Home    Contact 

  PLANE CRAZY Registered Corgi dealer

 Terms   Search  
 1/144 Civil   1/144 Military   1/72 WW2   1/72 Jet   Other Corgi   Non Corgi 

Corgi aviation archive model details

 
 Back to full list->     Ask question about model->   

Code

Make

Description

Price

37208 Corgi   Halifax B.VII - Vicky The Vicious Virgin, 408 Sqn RCAF(1400) £ 144.95
       BUY IT 
     
  Handley Page Halifax B.VII, PN230/EQ-V ‘Vicky The Vicious Virgin’, RAF No.408 ‘Goose’ Squadron, No.6 (RCAF) Group, Linton-on-Ouse, 1945. Limited edition of only 1,400 pieces. Wingspan 144mm. An absolute Classic!!

As far as WWII Bomber Command aircraft nose artwork is concerned, Handley Page Halifax VII PN230 ‘Vicky the Vicious Virgin’ has to be considered as one of the most elaborate of the war. The distinctive artwork was created by bomb aimer Bert ‘Scratch’ Evans, when he was posted to No.408 ‘Goose’ (RCAF) Squadron, at Linton-on-Ouse and assigned to Halifax PN230. The name ‘Vicky the Vicious Virgin’ was painted on both sides of the aircraft, with an additional pin-up artwork added to the port side of the fuselage. Each crew station also carried their respective nickname painted on the fuselage, with pilot Ron Craven earning the unfortunate title of ‘The dirty old man’. Despite this light-hearted artistic distraction, this crew went on to complete 21 missions over enemy territory, the last 13 of which were in ‘Vicky’.

The Handley Page Halifax was the second of Britain’s four-engined heavy bombers to enter RAF service and the first to drop bombs on German soil. Often regarded as an inferior aircraft to the more famous Avro Lancaster, there is no doubting that the initial introduction of the Halifax was troublesome and operational loss rates were unacceptably high. Successive upgrades resulted in a much better aircraft, which was to shoulder a significant responsibility in the bomber offensive against Germany and served right through to the end of the war. Operating at lower altitudes than the Lancaster, many crews learned to love their Halifax and over the years, there has been heated debate amongst former aircrew as to which aircraft was the best heavy bomber of WWII – we should leave this discussion to the experts, the brave aircrew who flew both the Lancaster and the Halifax.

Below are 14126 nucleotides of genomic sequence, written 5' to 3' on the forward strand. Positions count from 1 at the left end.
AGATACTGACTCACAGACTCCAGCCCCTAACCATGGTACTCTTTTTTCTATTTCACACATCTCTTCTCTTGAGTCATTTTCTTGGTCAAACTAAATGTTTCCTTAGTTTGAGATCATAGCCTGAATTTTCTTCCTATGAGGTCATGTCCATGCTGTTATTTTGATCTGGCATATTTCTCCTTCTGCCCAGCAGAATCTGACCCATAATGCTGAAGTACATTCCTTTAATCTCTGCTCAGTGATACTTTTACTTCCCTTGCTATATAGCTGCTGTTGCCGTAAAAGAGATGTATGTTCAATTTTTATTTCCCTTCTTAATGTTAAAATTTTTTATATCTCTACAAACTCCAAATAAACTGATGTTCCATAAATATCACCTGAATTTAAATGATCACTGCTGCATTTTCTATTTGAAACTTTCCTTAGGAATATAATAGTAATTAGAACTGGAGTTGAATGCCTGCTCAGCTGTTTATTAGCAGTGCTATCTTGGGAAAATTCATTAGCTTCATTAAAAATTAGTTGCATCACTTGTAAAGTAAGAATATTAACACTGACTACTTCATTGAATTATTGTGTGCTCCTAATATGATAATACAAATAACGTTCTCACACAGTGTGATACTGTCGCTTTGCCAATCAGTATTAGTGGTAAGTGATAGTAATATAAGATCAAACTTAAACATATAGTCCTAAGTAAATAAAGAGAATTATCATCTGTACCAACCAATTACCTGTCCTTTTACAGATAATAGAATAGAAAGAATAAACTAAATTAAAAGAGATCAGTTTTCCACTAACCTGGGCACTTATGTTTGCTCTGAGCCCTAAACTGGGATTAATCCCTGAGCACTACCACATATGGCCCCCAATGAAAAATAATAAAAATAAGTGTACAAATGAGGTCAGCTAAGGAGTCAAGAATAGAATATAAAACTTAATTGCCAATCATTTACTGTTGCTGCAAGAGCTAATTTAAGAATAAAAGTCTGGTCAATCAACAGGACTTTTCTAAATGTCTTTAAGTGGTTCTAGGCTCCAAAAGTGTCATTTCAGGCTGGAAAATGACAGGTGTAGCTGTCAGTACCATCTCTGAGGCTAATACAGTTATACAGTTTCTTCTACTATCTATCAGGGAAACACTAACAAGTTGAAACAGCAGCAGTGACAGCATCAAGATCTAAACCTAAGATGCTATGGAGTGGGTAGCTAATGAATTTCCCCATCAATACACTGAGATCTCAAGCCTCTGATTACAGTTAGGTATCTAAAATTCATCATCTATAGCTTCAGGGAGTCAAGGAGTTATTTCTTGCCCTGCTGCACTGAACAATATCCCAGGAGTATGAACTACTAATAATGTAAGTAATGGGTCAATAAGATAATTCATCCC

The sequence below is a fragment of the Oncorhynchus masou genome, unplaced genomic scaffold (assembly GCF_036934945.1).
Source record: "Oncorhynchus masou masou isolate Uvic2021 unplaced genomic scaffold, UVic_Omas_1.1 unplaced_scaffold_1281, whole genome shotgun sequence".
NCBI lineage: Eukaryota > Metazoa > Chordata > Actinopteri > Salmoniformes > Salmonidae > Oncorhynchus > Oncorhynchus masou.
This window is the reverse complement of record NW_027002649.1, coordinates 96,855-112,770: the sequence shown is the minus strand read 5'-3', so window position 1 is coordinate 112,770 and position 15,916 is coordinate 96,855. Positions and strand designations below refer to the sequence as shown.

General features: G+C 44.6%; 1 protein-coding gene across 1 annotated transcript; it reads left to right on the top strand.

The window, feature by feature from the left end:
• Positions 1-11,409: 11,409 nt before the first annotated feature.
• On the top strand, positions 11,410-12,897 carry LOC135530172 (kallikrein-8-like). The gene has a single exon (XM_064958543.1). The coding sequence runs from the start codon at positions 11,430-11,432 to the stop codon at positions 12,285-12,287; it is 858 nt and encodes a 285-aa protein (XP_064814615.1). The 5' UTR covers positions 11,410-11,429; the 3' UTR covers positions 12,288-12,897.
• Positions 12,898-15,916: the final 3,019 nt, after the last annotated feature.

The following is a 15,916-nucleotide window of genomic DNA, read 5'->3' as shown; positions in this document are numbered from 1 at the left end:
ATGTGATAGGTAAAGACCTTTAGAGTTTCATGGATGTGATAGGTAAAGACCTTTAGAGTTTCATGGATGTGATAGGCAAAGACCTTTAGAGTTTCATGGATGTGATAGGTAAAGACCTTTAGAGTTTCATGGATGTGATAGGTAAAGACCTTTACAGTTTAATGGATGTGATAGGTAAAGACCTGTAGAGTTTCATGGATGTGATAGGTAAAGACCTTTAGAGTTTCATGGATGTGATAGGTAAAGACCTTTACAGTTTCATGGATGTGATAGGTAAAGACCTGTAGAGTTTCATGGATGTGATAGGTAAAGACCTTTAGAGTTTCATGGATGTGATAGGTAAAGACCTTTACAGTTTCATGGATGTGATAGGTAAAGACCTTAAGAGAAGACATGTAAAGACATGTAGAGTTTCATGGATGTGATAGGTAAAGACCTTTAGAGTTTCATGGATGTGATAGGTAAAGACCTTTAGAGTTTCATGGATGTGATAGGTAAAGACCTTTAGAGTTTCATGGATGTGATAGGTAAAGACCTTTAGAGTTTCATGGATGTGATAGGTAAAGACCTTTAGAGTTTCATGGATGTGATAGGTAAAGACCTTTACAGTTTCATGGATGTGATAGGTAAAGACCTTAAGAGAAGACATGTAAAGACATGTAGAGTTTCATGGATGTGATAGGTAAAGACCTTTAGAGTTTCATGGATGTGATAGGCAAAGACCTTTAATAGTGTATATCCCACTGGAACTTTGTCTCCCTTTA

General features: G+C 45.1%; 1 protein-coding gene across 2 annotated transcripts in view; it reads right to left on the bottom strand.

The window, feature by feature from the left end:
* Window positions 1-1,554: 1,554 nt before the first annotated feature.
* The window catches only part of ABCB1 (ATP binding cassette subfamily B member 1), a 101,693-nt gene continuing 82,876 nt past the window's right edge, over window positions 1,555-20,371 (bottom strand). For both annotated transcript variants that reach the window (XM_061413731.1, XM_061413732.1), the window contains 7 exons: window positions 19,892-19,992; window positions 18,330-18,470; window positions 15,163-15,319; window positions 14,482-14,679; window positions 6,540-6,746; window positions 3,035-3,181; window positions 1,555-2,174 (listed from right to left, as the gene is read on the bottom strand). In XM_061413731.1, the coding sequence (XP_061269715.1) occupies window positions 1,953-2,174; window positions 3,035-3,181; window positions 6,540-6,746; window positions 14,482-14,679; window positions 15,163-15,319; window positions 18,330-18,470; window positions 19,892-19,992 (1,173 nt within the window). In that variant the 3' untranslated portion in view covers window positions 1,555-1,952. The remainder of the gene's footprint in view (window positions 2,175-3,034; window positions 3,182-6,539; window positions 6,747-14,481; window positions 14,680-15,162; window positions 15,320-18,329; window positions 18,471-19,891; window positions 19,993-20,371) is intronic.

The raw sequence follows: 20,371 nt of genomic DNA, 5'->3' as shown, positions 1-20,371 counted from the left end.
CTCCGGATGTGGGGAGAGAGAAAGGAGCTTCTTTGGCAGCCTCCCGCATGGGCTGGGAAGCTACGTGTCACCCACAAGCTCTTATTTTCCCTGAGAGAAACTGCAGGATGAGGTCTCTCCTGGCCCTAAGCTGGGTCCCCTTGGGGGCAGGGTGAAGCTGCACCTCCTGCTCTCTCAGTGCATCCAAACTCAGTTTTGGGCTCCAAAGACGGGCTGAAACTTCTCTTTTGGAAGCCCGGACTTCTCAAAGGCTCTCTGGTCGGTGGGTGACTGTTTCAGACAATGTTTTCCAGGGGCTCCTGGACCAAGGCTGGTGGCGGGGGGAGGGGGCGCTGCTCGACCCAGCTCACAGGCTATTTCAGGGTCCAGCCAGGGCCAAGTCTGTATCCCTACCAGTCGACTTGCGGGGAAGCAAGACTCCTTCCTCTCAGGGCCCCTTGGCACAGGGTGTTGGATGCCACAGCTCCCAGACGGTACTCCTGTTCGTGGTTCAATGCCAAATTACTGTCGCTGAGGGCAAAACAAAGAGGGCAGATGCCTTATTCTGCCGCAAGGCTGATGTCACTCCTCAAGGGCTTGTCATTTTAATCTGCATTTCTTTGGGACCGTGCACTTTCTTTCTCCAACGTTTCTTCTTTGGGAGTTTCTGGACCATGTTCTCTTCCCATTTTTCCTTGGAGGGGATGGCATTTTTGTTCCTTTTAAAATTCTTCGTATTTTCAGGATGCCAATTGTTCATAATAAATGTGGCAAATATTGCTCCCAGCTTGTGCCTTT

Picture of model:-
 

Corgi aviation archive general information

(note not all this information will apply to the above model)
 

The Corgi Aviation Archive features a vast selection of diecast model airplanes in 1:144, 1:72, 1:48 and 1:32 scales and has become the standard by which all other ranges are judged. Each Corgi model is based on a specific aircraft from an important historical or modern era of flight, and has been authentically detailed from original documents and archival material. Subject aircraft in the Aviation Archive appeal to all aviation enthusiasts and every diecast model airplane includes such features as:

  • Realistic panel lines, antennas, access panels and surface details.
  • Pad printed markings and placards that won't fade or peel like decals.
  • Interchangeable landing gear with rotating wheels.
  • Poseable presention stand to display the aircraft "in flight".
  • Many limited editions with numbered certificate of authenticity.
  • Detailed pilots and crew members (1:72/1:32).
  • Authentic detachable ordnance loads complete with placards (1:72/1:32).
  • Selected interchangeable features such as airbrakes, opened canopies and access panels (1:72/1:32).
  • Selected moving parts such as gun turrets, control surfaces and swing-wings (1:72/1:32).
 
 
Copyright 2003-2017 Chris Lem Models